It’s an idyllic scene that plays out much like a million others do in parks across Australia on a sunny day, as Leanne watches her son and another adult, Reza, goof off in the playground. ‘Ah, the Superman landing!’ Reza exclaims as the young boy jumps off some play equipment, and promptly imitates him. ‘Spiderman – get it right, Rez,’ Leanne corrects Reza, and gives her boy a cuddle.
An onlooker might be forgiven for assuming the trio is just like any other family on a weekend outing, but, in reality, things are a lot more complicated than that. ‘The independent legal representative, which is the child’s lawyer, is not happy with the current plan,’ Reza says in an aside to the camera. ‘It’s sad knowing that they’ve got five hours and then they’re going to be separated.’
Reza is a child-protection caseworker with the New South Wales Department of Communities and Justice (DCJ) who was assigned to work with Leanne and her family after her son was reported as being at risk of serious harm. He met Leanne at a low point: after building a life many aspire to – including her own home, a career and two boys enrolled in private school – domestic violence led her to follow her partner into drug use and her life to spiral out of control.See Shark Island Productions, The Department press kit, p. 15. With her older son having opted to live with family members, it was the younger child who was raising Reza’s alarm bells when they first met, showing signs of medical neglect and speech delay alongside his absence at school.
In The Department (Sascha Ettinger-Epstein, 2021), a Shark Island Productions documentary on the inner workings of the DCJ and the families it supports, we meet Reza and Leanne a year into their complex relationship – though Leanne still vividly recalls the trauma of Reza’s arrival in her life:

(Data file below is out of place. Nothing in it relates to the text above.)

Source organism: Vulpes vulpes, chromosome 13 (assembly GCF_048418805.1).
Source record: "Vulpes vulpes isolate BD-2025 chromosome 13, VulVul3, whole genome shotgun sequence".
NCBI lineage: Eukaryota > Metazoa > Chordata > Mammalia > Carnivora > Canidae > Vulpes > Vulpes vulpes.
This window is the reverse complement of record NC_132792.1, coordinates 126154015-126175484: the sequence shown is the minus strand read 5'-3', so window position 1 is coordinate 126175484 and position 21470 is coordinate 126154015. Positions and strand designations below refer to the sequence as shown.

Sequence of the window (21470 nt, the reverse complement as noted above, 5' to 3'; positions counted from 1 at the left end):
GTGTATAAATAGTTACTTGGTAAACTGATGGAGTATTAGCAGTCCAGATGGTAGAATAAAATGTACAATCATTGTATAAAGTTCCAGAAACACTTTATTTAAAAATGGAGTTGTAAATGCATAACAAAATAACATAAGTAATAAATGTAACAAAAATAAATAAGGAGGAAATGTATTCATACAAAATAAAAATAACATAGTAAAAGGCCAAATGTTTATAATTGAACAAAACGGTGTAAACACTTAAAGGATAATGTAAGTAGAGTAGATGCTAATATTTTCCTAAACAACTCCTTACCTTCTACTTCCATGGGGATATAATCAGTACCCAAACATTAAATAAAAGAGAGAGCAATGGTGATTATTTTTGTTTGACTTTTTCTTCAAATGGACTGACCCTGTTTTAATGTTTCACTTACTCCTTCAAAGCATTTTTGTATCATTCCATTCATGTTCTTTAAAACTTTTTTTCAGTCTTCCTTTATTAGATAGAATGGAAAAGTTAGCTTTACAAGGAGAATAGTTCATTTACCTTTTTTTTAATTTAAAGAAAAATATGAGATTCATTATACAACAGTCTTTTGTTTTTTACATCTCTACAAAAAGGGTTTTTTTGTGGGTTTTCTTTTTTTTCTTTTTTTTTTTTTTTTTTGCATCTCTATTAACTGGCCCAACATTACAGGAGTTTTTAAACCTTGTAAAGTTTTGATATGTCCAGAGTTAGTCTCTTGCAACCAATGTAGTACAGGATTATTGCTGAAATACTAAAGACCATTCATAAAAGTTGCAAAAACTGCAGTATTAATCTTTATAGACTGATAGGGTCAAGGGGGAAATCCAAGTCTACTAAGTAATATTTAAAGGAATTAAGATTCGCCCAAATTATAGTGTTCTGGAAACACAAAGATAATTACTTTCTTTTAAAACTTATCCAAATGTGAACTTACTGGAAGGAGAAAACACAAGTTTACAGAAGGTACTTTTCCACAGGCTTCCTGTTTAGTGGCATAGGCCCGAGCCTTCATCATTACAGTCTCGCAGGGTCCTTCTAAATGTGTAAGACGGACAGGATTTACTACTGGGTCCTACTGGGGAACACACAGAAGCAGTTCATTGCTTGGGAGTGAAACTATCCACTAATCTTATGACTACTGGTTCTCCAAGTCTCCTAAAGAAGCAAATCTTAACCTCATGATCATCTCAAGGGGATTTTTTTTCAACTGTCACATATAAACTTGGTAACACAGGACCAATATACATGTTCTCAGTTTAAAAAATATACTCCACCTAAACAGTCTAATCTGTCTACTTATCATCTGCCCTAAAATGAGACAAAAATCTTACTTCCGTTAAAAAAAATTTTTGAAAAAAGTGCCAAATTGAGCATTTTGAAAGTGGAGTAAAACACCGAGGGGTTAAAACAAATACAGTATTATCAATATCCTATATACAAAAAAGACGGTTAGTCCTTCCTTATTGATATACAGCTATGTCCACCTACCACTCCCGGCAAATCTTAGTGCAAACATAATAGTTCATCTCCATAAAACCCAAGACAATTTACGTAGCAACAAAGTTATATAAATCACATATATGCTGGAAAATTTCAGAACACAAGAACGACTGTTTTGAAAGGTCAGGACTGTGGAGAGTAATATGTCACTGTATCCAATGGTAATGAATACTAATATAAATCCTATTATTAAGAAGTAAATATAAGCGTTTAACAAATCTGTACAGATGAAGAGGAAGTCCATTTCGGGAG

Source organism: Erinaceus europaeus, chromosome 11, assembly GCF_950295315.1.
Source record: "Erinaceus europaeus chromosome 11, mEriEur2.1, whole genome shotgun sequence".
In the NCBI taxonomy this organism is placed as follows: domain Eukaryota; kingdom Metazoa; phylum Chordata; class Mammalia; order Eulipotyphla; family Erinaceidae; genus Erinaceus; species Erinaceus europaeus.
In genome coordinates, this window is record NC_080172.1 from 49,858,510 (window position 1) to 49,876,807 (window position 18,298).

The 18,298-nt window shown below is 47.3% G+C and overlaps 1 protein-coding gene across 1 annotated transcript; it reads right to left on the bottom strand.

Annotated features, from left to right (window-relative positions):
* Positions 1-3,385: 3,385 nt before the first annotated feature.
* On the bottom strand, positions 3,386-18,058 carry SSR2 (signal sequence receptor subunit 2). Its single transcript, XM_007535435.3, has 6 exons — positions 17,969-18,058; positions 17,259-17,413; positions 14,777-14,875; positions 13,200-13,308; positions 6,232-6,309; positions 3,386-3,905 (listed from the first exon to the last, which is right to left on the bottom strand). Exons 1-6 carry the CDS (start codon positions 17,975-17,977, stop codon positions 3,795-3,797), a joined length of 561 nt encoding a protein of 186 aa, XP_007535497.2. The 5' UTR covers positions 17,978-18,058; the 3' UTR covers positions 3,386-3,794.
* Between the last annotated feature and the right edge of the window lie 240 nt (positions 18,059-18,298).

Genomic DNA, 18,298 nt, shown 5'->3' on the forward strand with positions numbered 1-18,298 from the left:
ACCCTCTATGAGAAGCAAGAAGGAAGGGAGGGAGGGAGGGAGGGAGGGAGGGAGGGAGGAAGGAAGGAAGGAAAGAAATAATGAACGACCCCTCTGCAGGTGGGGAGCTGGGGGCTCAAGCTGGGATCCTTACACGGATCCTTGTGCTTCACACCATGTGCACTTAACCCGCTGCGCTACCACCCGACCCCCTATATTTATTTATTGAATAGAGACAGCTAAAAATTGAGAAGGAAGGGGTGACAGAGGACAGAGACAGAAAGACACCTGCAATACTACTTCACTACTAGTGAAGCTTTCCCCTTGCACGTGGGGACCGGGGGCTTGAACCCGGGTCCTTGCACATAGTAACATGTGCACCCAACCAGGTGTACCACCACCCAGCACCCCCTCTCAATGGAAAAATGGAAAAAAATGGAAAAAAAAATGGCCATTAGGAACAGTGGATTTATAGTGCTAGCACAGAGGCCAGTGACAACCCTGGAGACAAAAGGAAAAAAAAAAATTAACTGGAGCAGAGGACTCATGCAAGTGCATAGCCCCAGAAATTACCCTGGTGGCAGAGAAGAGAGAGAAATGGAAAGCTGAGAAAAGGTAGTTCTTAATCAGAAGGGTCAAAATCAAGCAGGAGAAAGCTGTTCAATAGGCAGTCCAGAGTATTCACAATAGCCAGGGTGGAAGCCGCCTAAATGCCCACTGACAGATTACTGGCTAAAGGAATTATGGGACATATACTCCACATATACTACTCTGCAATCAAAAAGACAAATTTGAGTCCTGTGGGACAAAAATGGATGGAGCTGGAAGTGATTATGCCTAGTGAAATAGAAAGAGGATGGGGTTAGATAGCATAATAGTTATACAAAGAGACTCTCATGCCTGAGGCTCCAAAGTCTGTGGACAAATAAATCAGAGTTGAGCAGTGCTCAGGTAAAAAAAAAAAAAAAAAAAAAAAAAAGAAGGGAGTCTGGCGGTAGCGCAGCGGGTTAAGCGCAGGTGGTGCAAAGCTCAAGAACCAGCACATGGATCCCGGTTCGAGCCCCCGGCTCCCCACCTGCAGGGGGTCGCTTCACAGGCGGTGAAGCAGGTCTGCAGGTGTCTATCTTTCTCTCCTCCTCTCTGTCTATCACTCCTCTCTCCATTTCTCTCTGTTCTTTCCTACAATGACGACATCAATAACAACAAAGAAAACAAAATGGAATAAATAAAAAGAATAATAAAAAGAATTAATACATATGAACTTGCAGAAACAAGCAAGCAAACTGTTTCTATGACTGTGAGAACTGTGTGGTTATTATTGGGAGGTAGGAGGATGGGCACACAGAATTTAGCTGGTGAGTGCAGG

I had him taken. There is nothing more painful – and the shame that I have, and the guilt that I have to live with […] I allowed you guys to come in and say that I wasn’t fit to parent my son. I had to sign paperwork over and pack his bags up, and send him on his way to my parents’ house.
This first conversation we witness between Reza and Leanne, as he visits her halfway through her rehab program, encapsulates the complexity of their relationship, and shows the incredibly difficult work both caseworker and client must tackle in order for it to be effective.
For the caseworker, overcoming the ever-present power imbalance and almost inevitably traumatic beginning to the relationship so as to build enough trust and mutual respect to help parents navigate incredibly challenging and personally exposing circumstances is just the first hurdle. The ongoing relationship with their clients, which can span years, asks them to walk a tightrope between trust and scrutiny, support and oversight – and a wrong decision may have life-altering, even fatal, consequences.
For the client, trusting and working with a system that has control over the future of their children is no less of a big ask. And if they do engage with the department, the hurdles they must overcome if they hope to regain custody of their children are often monumental – overcoming addiction, trauma, violence, poverty and mental health challenges, and rebuilding a life free from potentially harmful communities, family members or behavioural patterns they may have once relied on. In many cases, this trauma has played out over generations – and in the case of many Indigenous families affected by the Stolen Generations, it’s a trauma that was at least partially inflicted in the first place by the predecessors of the very institution they are now asked to work with.See Bianca Nogrady, ‘Trauma of Australia’s Indigenous “Stolen Generations” Is Still Affecting Children Today’, Nature, 25 June 2019, <https://www.nature.com/articles/d41586-019-01948-3>, accessed 9 November 2021.
According to a report by the Australian Institute of Health and Welfare, in 2019/20, 58,567 children in New South Wales received some form of child-protection service, and 23,256 of them were on care and protection orders, meaning the DCJ took on partial or full responsibility for the child’s welfare.Australian Institute of Health and Wellness, ‘Child Protection Australia 2019–20’, 2021, p. 10, available at <https://www.aihw.gov.au/getmedia/c3b0e267-bd63-4b91-9ea6-9fa4d14c688c/aihw-cws-78.pdf.aspx>, accessed 9 November 2021. Yet before watching The Department, most people would have little insight into the inner workings of child protection; as the film’s production notes point out, ‘The only time the public hears about the system that protects our most vulnerable children is when something goes terribly wrong.’Shark Island Productions, op. cit., p. 4.